The Crest of the Commonwealth of Australia Treasury Portfolio Ministers
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Wayne Swan

Deputy Prime Minister and Treasurer

3 December 2007 - 27 June 2013

16 July 2008

Interview with Leigh Sales

ABC TV Lateline Program

16 July 2008

SUBJECT: Carbon Pollution Reduction Scheme

SALES:

To examine the impact of the Government's green paper on the economy, I was joined earlier by the Federal Treasurer Wayne Swan in our Melbourne studio. Wayne Swan, thanks for being with us.

TREASURER:

Good to be with you.

SALES:

Why three years for the petrol compensation aspect of your scheme?

TREASURER:

Well because it will give motorists time to adjust and also because oil prices internationally have gone through the roof in the last 12 months and are unlikely to go anywhere but up in the future.

So we are already having a tremendous impact on the average motorist from the price of fuel internationally. And we think it would be economically irresponsible to add to that impact by putting a further burden on motorists.

But we do acknowledge that it is very important to include transport and petrol in the scheme overall. So we've put in this scheme a time adjustment for people to adjust, and that means motorists have around five years to adjust their behaviour.

SALES:

How did you arrive though, specifically, at this three year figure? Clearly the advice didn't come from Ross Garnaut who wanted petrol to be fully included right from the start.

Did Treasury advice you three years would be right or is it an arbitrary figure the Government came up with?

TREASURER:

Well I think it's a sound figure and it came from our Cabinet discussions and consultation with a wide range of groups and interests.

The truth is this: that it's not economically responsible in the environment we are in now with international fuel prices as they are and as they are likely to be well into the future, to be adding to that through the emissions trading scheme.

The fuel price increases have already had a dramatic impact upon demand and all we would be doing by adding to that would be hurting motorists and households.

We've made it very clear that we are going to protect households as we introduce this scheme just as we are going to provide additional assistance to business that may be adversely affected.

It's very important that we do this in an economically responsible way which protects legitimate interests of households on the one hand and business on the other.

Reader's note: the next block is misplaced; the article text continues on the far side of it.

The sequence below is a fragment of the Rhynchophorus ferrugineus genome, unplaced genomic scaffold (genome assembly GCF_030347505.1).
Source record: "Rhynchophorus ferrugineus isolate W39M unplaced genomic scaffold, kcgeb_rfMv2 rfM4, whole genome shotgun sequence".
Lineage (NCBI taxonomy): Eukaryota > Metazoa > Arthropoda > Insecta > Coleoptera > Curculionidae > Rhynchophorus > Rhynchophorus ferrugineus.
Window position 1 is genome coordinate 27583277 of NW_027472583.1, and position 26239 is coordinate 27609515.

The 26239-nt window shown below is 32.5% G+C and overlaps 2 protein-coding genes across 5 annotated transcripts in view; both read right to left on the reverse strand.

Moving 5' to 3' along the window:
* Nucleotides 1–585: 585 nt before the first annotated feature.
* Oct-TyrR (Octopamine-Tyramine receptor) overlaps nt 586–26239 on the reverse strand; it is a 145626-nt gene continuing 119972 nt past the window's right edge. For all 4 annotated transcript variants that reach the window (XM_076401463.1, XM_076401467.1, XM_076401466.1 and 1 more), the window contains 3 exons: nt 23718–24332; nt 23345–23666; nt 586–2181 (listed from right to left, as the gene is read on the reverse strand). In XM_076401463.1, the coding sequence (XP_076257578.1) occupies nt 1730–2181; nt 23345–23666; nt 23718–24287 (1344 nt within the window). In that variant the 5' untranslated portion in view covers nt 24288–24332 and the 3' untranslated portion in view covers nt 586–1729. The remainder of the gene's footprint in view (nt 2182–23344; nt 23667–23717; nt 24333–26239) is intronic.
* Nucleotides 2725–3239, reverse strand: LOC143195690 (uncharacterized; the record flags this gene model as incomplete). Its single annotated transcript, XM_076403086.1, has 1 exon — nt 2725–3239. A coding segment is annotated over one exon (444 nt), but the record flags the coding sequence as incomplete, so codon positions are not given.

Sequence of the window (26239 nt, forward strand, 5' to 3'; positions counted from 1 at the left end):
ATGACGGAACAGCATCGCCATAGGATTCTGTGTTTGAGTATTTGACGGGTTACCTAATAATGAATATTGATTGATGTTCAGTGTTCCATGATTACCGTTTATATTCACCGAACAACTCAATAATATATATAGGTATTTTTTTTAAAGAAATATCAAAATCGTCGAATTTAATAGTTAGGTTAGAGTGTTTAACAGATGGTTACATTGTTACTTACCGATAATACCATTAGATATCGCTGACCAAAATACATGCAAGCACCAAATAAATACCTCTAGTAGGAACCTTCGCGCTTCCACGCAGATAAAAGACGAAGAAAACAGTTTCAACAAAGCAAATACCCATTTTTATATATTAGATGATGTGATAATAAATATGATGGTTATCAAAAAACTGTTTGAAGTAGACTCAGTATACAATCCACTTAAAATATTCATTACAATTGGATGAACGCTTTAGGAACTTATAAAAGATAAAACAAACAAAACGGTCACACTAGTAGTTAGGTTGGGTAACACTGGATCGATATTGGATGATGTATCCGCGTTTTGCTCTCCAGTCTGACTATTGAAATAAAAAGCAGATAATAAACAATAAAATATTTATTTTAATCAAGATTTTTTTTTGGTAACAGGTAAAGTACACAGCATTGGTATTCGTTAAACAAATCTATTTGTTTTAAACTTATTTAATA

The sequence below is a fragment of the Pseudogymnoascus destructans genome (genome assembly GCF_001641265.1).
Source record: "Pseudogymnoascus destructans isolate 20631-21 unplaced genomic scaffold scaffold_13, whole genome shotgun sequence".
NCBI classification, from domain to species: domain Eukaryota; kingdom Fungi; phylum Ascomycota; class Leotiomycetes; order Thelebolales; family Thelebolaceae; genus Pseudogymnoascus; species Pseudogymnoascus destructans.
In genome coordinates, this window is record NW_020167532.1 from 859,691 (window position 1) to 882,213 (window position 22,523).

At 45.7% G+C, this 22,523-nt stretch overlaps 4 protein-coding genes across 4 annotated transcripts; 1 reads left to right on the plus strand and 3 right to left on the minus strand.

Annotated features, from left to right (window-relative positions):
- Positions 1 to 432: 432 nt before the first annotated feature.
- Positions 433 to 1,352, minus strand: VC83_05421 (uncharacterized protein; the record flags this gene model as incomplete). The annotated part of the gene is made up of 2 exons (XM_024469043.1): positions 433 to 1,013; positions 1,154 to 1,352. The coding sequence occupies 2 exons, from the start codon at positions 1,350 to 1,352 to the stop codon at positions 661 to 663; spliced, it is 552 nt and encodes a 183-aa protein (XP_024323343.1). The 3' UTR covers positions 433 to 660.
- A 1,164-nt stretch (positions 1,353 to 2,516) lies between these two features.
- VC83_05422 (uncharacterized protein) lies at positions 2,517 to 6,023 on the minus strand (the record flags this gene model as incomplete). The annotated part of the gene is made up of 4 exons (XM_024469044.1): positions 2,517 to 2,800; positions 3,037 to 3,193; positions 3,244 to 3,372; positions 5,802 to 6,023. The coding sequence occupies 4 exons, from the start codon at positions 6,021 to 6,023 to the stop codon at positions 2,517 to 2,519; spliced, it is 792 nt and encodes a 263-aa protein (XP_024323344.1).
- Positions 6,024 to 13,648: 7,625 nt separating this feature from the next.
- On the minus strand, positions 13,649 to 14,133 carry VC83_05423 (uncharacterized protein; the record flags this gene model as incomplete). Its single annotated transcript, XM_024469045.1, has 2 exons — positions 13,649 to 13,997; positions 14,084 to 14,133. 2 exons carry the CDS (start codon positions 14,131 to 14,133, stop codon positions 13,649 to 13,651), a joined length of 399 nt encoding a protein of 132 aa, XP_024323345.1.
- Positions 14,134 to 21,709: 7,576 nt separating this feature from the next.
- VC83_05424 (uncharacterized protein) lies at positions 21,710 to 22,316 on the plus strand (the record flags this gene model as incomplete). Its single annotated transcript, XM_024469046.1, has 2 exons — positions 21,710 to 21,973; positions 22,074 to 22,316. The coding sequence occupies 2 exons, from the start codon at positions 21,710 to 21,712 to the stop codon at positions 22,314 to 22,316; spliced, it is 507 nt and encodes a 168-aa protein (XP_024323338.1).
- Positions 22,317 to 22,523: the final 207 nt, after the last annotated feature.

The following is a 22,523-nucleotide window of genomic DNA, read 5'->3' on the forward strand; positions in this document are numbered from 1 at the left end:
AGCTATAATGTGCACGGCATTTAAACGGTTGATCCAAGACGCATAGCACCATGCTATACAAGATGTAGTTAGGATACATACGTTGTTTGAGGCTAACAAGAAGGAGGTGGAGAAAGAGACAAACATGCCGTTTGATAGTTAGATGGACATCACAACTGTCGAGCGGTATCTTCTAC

SALES:

Okay, so Cabinet came up with the three year figure from what you say. How are you going to escape the accusation that the three year petrol buffer is all about the electoral cycle, it's about getting you past the next election?

TREASURER:

Well it's absolutely laughable, Leigh. Because we are talking about the election after next. That is what the Liberal Opposition is talking about at the moment; they're not talk about the next election. They're talking about the election after next.

We are saying that we will introduce this scheme in 2010 which is an election year. And three years on from then will be the election after that. You see, the Liberal Party and Mr Hunt and Mr Nelson simply can't make up their mind. They want to have two bob each way.

On the one hand they say they support such a scheme that we've put forward but on the other,say they won't support a scheme which may have an impact on prices. They simply can't make up their mind.

SALES:

Let's not talk about them; let's talk about your scheme. The cent for cent petrol compensation will cost $1 billion a year. Where are you going to be getting that money from? Is it coming out of schools, is coming out of hospitals? Where is it coming from?

TREASURER:

Not at all, Leigh, because the auctioning of permits raises revenue. We've made it very clear that every cent of revenue raised through the scheme will go to assisting either households on the one hand or business on the other to adjust to the impacts of this scheme.